If you crave the traditional Norwegian favorites of lefse and lutefisk, along with all the trimmings, head to Westby, Wis. For the past 29 years, on the first Saturday of February, the Men of Our Saviors Lutheran Church serves up the culinary spread, which dates back to the 12th century in the Scandinavian country.
“The array of food items has changed very little, but being able to dig into the all-you-can-eat menu is a calling card for folks, who stand in line for tickets and then patiently wait to dine at the basement tables,” says church member Bob Devine, with wife Hildur. “Servers hustle to bring meatballs, mash potatoes, glazed carrots, rutabagas, coleslaw, red jelly cranberry sauce, brown sugar, melted butter and Norwegian homemade pastries, along with coffee and milk.”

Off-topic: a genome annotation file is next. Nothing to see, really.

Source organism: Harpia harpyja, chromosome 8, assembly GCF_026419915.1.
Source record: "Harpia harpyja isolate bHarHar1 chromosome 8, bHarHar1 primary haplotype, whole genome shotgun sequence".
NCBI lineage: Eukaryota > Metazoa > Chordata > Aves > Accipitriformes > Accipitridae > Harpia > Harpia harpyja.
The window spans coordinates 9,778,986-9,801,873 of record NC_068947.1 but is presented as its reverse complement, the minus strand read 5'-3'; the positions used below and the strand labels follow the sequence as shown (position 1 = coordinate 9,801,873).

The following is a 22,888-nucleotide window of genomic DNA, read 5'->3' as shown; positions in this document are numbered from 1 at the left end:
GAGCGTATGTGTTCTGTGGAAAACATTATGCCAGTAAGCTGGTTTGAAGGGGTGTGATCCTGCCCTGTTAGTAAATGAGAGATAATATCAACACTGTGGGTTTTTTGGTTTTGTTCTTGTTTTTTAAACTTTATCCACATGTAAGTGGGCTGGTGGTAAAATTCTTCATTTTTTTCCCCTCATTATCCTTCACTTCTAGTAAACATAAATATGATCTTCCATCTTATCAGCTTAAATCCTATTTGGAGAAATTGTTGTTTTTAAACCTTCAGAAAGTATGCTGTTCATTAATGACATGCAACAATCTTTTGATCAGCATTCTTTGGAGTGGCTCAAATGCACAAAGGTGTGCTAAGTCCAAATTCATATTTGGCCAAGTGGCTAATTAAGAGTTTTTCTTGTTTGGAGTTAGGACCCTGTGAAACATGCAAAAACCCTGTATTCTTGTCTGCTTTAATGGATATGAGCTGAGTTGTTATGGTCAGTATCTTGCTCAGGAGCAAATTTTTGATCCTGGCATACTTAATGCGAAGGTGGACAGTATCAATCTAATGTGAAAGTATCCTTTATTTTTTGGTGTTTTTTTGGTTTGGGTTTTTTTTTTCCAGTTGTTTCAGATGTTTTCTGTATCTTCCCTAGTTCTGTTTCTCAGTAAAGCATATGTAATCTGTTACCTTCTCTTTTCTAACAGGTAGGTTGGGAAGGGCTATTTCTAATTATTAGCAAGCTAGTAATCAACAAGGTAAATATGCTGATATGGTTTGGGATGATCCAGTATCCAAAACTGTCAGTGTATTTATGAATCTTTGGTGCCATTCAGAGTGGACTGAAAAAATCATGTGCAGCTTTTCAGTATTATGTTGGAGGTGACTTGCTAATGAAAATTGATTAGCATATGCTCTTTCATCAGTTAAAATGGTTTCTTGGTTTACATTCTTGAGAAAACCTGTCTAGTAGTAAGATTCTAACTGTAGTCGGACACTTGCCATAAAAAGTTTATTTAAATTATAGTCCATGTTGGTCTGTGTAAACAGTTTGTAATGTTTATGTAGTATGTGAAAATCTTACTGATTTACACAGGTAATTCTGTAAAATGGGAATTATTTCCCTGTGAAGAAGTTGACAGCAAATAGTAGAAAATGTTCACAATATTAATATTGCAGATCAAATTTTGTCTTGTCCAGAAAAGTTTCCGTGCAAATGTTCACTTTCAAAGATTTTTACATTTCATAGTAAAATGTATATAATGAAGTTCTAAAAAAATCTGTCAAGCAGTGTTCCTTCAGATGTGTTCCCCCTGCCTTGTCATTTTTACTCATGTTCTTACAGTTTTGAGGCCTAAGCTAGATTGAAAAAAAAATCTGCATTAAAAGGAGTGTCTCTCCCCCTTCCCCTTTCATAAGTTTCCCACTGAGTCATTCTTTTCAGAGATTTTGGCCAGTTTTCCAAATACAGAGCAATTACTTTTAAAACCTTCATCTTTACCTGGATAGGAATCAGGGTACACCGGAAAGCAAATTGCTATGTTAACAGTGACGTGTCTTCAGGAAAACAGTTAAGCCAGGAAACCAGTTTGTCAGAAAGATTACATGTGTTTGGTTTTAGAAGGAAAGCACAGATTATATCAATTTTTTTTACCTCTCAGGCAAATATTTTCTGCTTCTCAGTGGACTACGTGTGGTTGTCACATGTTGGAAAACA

It takes 200 pounds of potatoes to make 900 rounds of lefse for this meal. Spuds are cooked with their jackets on, then peeled and put into a ricer. One and a half cups of flour, 3 tablespoons of melted butter and a teaspoon of powdered sugar are added to 6 cups of riced potatoes. This mixture resembles a bread dough, which is made into the size of a tennis ball and then rolled and baked on a lefse grill at 450 to 500 degrees F. The cooling process involves placing each piece between towels to help them stay moist and soft before everything is packaged.
“I think it’s marvelous how the entire community and surrounding area comes together to support the church, which uses the proceeds for youth scholarships to attend missions and Bible camp,” Hildur says. “This gathering truly provides a fun opportunity for everyone to enjoy a different type of camaraderie with their friends by swapping stories and savoring the unique taste associated with lefse and lutefisk.”
To see photos of the dinner, click through the accompanying slideshow.
Persinger lives in Milwaukee, Wis.